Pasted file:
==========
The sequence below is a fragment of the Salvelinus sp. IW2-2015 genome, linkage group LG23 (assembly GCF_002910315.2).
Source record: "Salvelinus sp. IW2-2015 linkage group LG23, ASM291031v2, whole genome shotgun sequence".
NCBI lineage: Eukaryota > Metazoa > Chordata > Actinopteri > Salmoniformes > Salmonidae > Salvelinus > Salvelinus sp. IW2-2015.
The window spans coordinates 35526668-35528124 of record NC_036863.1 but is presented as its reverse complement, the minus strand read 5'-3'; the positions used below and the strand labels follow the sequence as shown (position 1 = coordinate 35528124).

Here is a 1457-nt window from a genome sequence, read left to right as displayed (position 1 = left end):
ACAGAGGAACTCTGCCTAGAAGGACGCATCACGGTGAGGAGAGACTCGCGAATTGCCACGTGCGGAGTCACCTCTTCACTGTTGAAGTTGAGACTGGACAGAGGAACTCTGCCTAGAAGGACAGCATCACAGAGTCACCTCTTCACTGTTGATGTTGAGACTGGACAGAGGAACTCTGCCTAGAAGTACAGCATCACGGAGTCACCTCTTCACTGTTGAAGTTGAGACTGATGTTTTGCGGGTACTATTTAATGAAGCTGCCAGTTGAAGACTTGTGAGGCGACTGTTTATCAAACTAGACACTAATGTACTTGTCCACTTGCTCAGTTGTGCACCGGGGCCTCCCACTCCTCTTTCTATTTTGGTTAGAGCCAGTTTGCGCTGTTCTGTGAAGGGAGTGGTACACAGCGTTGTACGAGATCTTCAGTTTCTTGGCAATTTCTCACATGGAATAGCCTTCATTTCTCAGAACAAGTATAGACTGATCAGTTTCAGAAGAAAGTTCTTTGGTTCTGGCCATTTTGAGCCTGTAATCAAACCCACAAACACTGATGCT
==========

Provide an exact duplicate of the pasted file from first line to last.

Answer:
The sequence below is a fragment of the Salvelinus sp. IW2-2015 genome, linkage group LG23 (assembly GCF_002910315.2).
Source record: "Salvelinus sp. IW2-2015 linkage group LG23, ASM291031v2, whole genome shotgun sequence".
NCBI lineage: Eukaryota > Metazoa > Chordata > Actinopteri > Salmoniformes > Salmonidae > Salvelinus > Salvelinus sp. IW2-2015.
The window spans coordinates 35526668-35528124 of record NC_036863.1 but is presented as its reverse complement, the minus strand read 5'-3'; the positions used below and the strand labels follow the sequence as shown (position 1 = coordinate 35528124).

Here is a 1457-nt window from a genome sequence, read left to right as displayed (position 1 = left end):
ACAGAGGAACTCTGCCTAGAAGGACGCATCACGGTGAGGAGAGACTCGCGAATTGCCACGTGCGGAGTCACCTCTTCACTGTTGAAGTTGAGACTGGACAGAGGAACTCTGCCTAGAAGGACAGCATCACAGAGTCACCTCTTCACTGTTGATGTTGAGACTGGACAGAGGAACTCTGCCTAGAAGTACAGCATCACGGAGTCACCTCTTCACTGTTGAAGTTGAGACTGATGTTTTGCGGGTACTATTTAATGAAGCTGCCAGTTGAAGACTTGTGAGGCGACTGTTTATCAAACTAGACACTAATGTACTTGTCCACTTGCTCAGTTGTGCACCGGGGCCTCCCACTCCTCTTTCTATTTTGGTTAGAGCCAGTTTGCGCTGTTCTGTGAAGGGAGTGGTACACAGCGTTGTACGAGATCTTCAGTTTCTTGGCAATTTCTCACATGGAATAGCCTTCATTTCTCAGAACAAGTATAGACTGATCAGTTTCAGAAGAAAGTTCTTTGGTTCTGGCCATTTTGAGCCTGTAATCAAACCCACAAACACTGATGCT